I did something yesterday that I’ve never done before at a major league game: make a behind-the-back catch.
The Mets had just started taking batting practice, and the right field seats were still empty. Juan Padilla turned to throw me a ball from about 80 feet away, and that’s when I decided to attempt the circus catch. I knew I’d still end up with the ball even if I dropped it, but this was a catch I’d made hundreds of times with friends in the park. There was no reason why I wouldn’t be able to do it at Shea–and I nailed it.
Moments later, just as four big guys were making their way down the steps to my section, the batter (I think it was Marlon Anderson) ripped a one-hopper into the seats ten feet to my right. The ball rattled around in the first row, trickled through a little hole in the fence, and plopped into that little gap between the field and seats, several feet out of reach. I hurried over and started setting up my glove trick.
“You wanna try to get that ball?” asked one of the guys. “Here, lemme hold your ankles.”
“Thanks, but I can get it on my own.”
He didn’t believe me and repeated his offer.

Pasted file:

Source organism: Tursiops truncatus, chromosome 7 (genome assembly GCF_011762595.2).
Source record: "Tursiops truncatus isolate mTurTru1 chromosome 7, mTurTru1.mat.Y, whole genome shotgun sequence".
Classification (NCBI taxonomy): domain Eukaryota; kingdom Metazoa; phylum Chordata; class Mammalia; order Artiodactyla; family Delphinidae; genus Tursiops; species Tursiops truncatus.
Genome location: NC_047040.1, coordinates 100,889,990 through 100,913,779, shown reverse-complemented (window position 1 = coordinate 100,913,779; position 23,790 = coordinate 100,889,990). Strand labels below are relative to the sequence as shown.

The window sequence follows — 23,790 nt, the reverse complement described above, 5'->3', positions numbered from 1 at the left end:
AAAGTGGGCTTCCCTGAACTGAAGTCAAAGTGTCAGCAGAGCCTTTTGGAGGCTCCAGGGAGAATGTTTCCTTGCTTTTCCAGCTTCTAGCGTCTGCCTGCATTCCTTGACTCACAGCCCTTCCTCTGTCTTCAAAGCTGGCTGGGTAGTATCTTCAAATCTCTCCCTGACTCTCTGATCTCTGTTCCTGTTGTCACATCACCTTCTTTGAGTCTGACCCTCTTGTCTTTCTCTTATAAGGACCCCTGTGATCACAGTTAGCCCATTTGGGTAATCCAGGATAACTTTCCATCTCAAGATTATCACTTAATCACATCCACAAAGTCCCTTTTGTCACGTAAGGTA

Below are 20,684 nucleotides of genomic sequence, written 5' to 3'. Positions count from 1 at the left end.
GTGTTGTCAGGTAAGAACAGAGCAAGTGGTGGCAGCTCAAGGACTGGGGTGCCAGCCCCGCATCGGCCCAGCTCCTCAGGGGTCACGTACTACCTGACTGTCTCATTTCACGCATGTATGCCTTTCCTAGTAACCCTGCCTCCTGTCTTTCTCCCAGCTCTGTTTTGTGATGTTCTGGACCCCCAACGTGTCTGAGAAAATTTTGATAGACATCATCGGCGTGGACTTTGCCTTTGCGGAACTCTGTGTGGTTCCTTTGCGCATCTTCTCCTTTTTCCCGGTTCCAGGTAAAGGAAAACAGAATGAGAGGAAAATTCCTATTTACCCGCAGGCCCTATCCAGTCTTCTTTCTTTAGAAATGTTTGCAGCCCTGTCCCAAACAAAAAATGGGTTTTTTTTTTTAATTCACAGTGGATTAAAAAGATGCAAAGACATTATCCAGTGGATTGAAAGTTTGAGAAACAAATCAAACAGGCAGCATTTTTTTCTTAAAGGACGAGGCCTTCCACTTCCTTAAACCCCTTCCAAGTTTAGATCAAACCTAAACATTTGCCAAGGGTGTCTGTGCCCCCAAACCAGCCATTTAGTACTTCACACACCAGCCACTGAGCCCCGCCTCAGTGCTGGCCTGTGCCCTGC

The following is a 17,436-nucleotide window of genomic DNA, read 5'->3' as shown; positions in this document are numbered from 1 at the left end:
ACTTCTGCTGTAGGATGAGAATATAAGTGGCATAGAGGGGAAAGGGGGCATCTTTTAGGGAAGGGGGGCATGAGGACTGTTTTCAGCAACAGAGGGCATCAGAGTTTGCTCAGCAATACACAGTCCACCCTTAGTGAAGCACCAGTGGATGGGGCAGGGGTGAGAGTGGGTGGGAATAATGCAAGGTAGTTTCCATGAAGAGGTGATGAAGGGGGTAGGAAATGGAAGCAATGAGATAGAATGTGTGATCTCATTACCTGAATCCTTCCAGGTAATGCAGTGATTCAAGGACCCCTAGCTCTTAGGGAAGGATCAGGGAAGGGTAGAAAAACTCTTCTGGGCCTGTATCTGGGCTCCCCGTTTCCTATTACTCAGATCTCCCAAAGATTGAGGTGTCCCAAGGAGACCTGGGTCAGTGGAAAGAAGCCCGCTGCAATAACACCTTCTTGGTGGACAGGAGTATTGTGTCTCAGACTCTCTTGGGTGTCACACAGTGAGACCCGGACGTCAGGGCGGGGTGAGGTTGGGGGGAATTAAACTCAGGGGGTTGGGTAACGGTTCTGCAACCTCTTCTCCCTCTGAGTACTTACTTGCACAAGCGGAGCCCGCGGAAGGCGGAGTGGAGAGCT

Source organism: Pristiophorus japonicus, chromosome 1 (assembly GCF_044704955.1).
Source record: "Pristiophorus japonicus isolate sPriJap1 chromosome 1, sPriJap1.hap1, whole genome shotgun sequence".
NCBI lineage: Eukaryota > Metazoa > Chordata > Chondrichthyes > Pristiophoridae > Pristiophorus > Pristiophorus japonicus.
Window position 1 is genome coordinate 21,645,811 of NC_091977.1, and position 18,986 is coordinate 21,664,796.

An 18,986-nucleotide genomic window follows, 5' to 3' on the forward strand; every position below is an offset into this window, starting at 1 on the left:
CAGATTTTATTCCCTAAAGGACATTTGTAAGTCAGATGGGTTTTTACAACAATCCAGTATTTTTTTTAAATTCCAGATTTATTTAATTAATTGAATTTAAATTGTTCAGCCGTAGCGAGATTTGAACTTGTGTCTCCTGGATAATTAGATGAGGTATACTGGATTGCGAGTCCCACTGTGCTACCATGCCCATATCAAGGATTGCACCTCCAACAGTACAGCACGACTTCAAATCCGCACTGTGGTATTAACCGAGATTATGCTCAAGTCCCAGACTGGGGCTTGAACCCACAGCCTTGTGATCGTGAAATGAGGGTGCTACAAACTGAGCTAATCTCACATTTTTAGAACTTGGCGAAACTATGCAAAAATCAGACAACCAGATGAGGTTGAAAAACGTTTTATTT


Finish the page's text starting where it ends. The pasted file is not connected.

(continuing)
“No, really, I got it,” I said and lowered my glove over the ball.
“I guess you’ve been here a few times,” he chuckled as I lifted the glove with the ball tucked snugly inside. “Just a few,” I said, noticing the “NY” and worrying that a new era of ugly balls was beginning. Before I had time to write “2567” on it, Cliff Floyd yanked a home run into the empty Loge level, so I raced up there and spent two minutes looking for it. No luck. I think the ball landed in a runway and bounced off into the sunset.
The bad luck continuted. As I was heading back to my spot on the field level, some righty sliced a lazy fly ball that landed RIGHT where I’d been standing. I was only 10 feet away, but with all the railings, I was trapped and had to watch as one of the guys walked over to the ball and picked it up off the concrete.
I was too mad to stick around, so I headed to the left side. I hoped to get a ball from Chris Woodward who was taking fungos at 3rd. Nothing. I moved to the left field foul line. Nothing. Gerald Williams threw three balls to other people, and Jose Offerman ignored me. At 5:25pm, I gave up on left field and headed to the Mets dugout on the 1st base side. I’d gotten two balls there the day before as the Mets came off the field after BP…no harm in trying again. Luckily, I was able to squeeze into the first row, and I ended up getting THREE balls tossed to me within 90 seconds, first from coach Jerry Manuel, then from Offerman (who hadn’t seen me get the first one), and finally from coach Manny Acta (who’d been distracted by talking to some random people on the field). I’d gotten the balls faster than I could label them, so I stuffed them into specially designated jeans pockets…the one on the front-right is always for the first ball, the front-left for the second, and the back-right for the third. Since I started labeling my balls in 2003, I’ve never used all four pockets.